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Film Review: 'Tracers'

Kathy Zerbib |
March 18, 2015 | 4:32 p.m. PDT

Senior Entertainment Editor

Taylor Lautner's character Cam ditches his bike for a pair of running shoes (Saban Films).
Taylor Lautner's character Cam ditches his bike for a pair of running shoes (Saban Films).
Director Daniel Benmayor brings parkour - a street sport version of classic military obstacle course training - to the big screen in an unexpectedly delightful way in "Tracers." 

Parkour, originally developed in France, is about focus and maneuvering. Those who practice parkour, called tracers or free-runners, are able to nimbly run, climb, swing, roll, jump, vault and otherwise use their agility to breeze past obstacles in typically urban spaces.

In "Tracers," this extreme sport is combined with a decent plot and fresh-face actors to present a type of movie that has yet to be overly recycled by filmmakers. 

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Taylor Lautner's character is named Cam, an orphan who lacks a solid identity and possesses few resources to his name. He's also wanted by the most dangerous Chinese mafia in New York for failing to pay off a loaned $15,000 on time, which his bike messenger occupation can't sustain. 

One fateful day, a mysterious stranger falls from the sky and causes Cam to total his bike. Swept off his feet, Cam searches the city for her and finally tracks the fearless female down during a workout session. He introduces himself to Nikki (Marie Avgeropoulos), whose sport of choice is parkour.

From there, nothing was the same for the young 20-something whose most prized possession is a broken down muscle car. Cam is fascinated by the art of parkour and starts training on his own (Admirably, Lautner did some of his own stunts for the role, which he learned from his stunt double). Nikki pulls Cam into her world of danger and uncertainty, leading him to adopt a lifestyle full of crime and (avoidable) punishment. For the first time in his life, Cam finds his reason to be… And runs with it.

Cam meets and goes to work for Miller (Adam Rayner), a father-like persona who protects runaways with few opportunities like Nikki and her brother Dylan (Rafi Gavron). Soon, Cam is stealing police evidence and moving illegal shipments for Miller, using his newfound parkour tricks to escape sticky situations. 

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The filmmakers involved know how to keep an audience alert and intrigued. The action scenes are intense, especially because the stunts (like jumping between floors in a sketchy parking lot) are executed to be as realistic as possible. When Cam and the crew are running for their life, we believe it. We see them straining to push themselves to their physical limit. We sense the electrifying energy radiating from these athletic badasses. The filmmakers did not use special effects or safety wires on its actors. These stunts are authentic and we, the audience, can tell.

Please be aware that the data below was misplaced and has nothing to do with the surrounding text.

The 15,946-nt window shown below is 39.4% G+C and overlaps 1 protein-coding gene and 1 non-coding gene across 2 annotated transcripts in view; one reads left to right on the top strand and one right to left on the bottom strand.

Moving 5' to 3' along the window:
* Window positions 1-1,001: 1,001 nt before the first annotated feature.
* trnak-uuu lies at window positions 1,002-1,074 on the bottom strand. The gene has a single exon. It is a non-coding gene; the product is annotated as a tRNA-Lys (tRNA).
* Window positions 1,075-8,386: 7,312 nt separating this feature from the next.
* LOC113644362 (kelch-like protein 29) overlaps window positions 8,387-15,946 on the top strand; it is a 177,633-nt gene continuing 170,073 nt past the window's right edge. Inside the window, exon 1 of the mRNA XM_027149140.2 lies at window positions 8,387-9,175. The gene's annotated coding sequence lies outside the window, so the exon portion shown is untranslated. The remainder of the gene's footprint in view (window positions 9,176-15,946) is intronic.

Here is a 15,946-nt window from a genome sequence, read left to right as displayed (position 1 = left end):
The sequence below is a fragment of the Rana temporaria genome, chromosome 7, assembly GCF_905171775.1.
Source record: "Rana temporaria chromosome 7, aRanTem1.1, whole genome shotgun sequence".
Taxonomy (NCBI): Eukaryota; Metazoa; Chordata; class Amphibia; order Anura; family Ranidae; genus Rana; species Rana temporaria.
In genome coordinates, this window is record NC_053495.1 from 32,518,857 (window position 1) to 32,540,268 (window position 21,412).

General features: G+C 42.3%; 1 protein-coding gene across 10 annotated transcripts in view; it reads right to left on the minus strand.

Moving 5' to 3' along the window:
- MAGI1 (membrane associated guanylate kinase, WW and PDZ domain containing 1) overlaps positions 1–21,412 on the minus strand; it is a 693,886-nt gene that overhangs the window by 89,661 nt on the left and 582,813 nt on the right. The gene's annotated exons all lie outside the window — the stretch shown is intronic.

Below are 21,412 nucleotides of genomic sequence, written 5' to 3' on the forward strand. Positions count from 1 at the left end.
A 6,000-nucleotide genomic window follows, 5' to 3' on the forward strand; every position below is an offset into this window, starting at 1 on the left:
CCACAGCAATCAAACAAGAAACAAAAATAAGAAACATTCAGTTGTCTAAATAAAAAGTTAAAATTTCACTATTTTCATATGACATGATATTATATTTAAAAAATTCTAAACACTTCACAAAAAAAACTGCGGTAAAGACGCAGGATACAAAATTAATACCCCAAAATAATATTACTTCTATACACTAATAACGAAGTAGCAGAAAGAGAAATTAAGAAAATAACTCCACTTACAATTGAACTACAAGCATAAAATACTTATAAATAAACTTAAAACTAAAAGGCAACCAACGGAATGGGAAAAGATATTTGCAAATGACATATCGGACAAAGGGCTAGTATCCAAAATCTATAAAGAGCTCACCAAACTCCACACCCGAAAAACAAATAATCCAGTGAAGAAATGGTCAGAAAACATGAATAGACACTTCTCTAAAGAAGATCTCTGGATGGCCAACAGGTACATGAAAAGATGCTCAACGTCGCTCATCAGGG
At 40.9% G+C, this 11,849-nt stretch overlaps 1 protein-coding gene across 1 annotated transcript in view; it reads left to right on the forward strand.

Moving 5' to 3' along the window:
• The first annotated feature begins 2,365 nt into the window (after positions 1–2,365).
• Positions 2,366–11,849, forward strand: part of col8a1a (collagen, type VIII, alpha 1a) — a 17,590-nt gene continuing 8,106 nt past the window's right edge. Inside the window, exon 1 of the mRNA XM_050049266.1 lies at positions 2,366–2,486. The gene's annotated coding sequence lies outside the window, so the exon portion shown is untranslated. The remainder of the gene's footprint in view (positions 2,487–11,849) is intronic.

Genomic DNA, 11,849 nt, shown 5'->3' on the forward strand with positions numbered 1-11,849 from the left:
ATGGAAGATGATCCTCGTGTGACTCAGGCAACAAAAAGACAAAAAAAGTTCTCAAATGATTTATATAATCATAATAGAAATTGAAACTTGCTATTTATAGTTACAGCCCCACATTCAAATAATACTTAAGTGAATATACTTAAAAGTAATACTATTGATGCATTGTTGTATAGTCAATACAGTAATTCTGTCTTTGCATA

The cast dynamic is just as real. Lautner and Avgeropoulos shared real-life chemistry for a short while after the movie was filmed. The free-runners look like they're having fun during their stunts and enjoying time together. They look like casual friends. There's no awkward, unsettling feeling of false acting. 

This is not an A-list move casted with A-listers. Taylor Lautner is the biggest name in the cast, and even he has slipped in his film career since "Twilight." "Abduction," his last major project, was not nearly as well-received. Lautner widely lost the fandom from "Twilight" that followed his costars Robert Pattinson and Kristen Stewart to other significant roles. He has untapped potential and deserves another mainstream role to showcase it. "Tracers" won't take him to the next level, but it's a good mark on his acting resumé.

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As for Avgeropoulos and Gavron, these two have a budding future ahead of them. Can they take their individual careers to higher levels? That remains to be seen, but they certainly deserve to. We're sold on Nikki's alluring sensuality and Dylan's passive aggressive demeanor. 

The idea to use New York - an urban jungle - adds to the appeal of the movie. Though it is an overly used location, the incorporation of parkour makes the landscape into a playground that has not been brought to the big screen before. It is refreshingly new, while also staying classic.

"Tracers" will ultimately be underrated through no fault of its own, along with the cameramen who chased after the free-runners - while carrying heavy equipment - to capture the best shots. The camerawork was done by a crew who could move just as efficiently and quickly as the parkour professionals. For that, we applaud them.

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This is an action movie, a crime drama and a sport feature all wrapped into one. Whether you're a parkour fan or not, this movie will certainly get you interested in looking up parkour videos on YouTube in your free time. 

"Tracers" drops March 20. Check out the trailer below.

Reach Senior Entertainment Editor Kathy Zerbib here. Follow her on Twitter here.



 

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